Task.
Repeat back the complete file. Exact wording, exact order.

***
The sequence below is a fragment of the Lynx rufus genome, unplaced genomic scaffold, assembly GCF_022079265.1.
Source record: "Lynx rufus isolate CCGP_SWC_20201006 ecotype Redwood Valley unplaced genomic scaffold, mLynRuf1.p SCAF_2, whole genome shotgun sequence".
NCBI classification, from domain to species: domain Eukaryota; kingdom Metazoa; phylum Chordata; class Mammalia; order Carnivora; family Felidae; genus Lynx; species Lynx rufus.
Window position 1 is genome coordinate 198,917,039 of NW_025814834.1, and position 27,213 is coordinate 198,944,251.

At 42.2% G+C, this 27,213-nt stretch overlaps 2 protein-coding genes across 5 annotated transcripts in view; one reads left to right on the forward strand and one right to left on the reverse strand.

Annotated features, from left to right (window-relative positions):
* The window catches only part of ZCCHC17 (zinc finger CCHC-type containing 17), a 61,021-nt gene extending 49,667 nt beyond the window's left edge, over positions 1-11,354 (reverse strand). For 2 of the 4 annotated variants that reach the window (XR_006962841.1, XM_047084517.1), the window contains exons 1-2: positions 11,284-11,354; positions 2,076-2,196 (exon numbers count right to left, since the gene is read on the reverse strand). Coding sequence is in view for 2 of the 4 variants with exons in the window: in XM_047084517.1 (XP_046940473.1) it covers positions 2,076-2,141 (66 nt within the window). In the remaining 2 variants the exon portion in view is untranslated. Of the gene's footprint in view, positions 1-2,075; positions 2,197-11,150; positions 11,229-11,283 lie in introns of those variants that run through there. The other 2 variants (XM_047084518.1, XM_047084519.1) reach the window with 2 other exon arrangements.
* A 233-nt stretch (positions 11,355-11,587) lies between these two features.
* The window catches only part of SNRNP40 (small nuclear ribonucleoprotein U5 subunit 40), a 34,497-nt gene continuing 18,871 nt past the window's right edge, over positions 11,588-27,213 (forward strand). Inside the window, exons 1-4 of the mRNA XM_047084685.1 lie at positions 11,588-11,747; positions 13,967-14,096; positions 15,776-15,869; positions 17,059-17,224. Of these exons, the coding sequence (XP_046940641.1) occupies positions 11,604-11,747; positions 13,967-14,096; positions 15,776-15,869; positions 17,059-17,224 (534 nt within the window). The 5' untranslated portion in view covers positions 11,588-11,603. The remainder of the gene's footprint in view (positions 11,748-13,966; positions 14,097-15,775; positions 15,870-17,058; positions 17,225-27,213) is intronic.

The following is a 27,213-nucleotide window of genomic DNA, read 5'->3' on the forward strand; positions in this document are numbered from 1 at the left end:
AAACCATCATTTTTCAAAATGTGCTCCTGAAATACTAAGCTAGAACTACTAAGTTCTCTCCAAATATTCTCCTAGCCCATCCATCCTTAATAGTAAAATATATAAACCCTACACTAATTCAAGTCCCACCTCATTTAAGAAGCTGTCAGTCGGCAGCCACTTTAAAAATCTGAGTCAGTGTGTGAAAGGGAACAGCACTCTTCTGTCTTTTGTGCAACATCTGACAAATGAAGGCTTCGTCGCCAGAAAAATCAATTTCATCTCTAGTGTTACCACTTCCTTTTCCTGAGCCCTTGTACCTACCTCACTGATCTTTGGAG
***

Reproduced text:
The sequence below is a fragment of the Lynx rufus genome, unplaced genomic scaffold, assembly GCF_022079265.1.
Source record: "Lynx rufus isolate CCGP_SWC_20201006 ecotype Redwood Valley unplaced genomic scaffold, mLynRuf1.p SCAF_2, whole genome shotgun sequence".
NCBI classification, from domain to species: domain Eukaryota; kingdom Metazoa; phylum Chordata; class Mammalia; order Carnivora; family Felidae; genus Lynx; species Lynx rufus.
Window position 1 is genome coordinate 198,917,039 of NW_025814834.1, and position 27,213 is coordinate 198,944,251.

At 42.2% G+C, this 27,213-nt stretch overlaps 2 protein-coding genes across 5 annotated transcripts in view; one reads left to right on the forward strand and one right to left on the reverse strand.

Annotated features, from left to right (window-relative positions):
* The window catches only part of ZCCHC17 (zinc finger CCHC-type containing 17), a 61,021-nt gene extending 49,667 nt beyond the window's left edge, over positions 1-11,354 (reverse strand). For 2 of the 4 annotated variants that reach the window (XR_006962841.1, XM_047084517.1), the window contains exons 1-2: positions 11,284-11,354; positions 2,076-2,196 (exon numbers count right to left, since the gene is read on the reverse strand). Coding sequence is in view for 2 of the 4 variants with exons in the window: in XM_047084517.1 (XP_046940473.1) it covers positions 2,076-2,141 (66 nt within the window). In the remaining 2 variants the exon portion in view is untranslated. Of the gene's footprint in view, positions 1-2,075; positions 2,197-11,150; positions 11,229-11,283 lie in introns of those variants that run through there. The other 2 variants (XM_047084518.1, XM_047084519.1) reach the window with 2 other exon arrangements.
* A 233-nt stretch (positions 11,355-11,587) lies between these two features.
* The window catches only part of SNRNP40 (small nuclear ribonucleoprotein U5 subunit 40), a 34,497-nt gene continuing 18,871 nt past the window's right edge, over positions 11,588-27,213 (forward strand). Inside the window, exons 1-4 of the mRNA XM_047084685.1 lie at positions 11,588-11,747; positions 13,967-14,096; positions 15,776-15,869; positions 17,059-17,224. Of these exons, the coding sequence (XP_046940641.1) occupies positions 11,604-11,747; positions 13,967-14,096; positions 15,776-15,869; positions 17,059-17,224 (534 nt within the window). The 5' untranslated portion in view covers positions 11,588-11,603. The remainder of the gene's footprint in view (positions 11,748-13,966; positions 14,097-15,775; positions 15,870-17,058; positions 17,225-27,213) is intronic.

The following is a 27,213-nucleotide window of genomic DNA, read 5'->3' on the forward strand; positions in this document are numbered from 1 at the left end:
AAACCATCATTTTTCAAAATGTGCTCCTGAAATACTAAGCTAGAACTACTAAGTTCTCTCCAAATATTCTCCTAGCCCATCCATCCTTAATAGTAAAATATATAAACCCTACACTAATTCAAGTCCCACCTCATTTAAGAAGCTGTCAGTCGGCAGCCACTTTAAAAATCTGAGTCAGTGTGTGAAAGGGAACAGCACTCTTCTGTCTTTTGTGCAACATCTGACAAATGAAGGCTTCGTCGCCAGAAAAATCAATTTCATCTCTAGTGTTACCACTTCCTTTTCCTGAGCCCTTGTACCTACCTCACTGATCTTTGGAG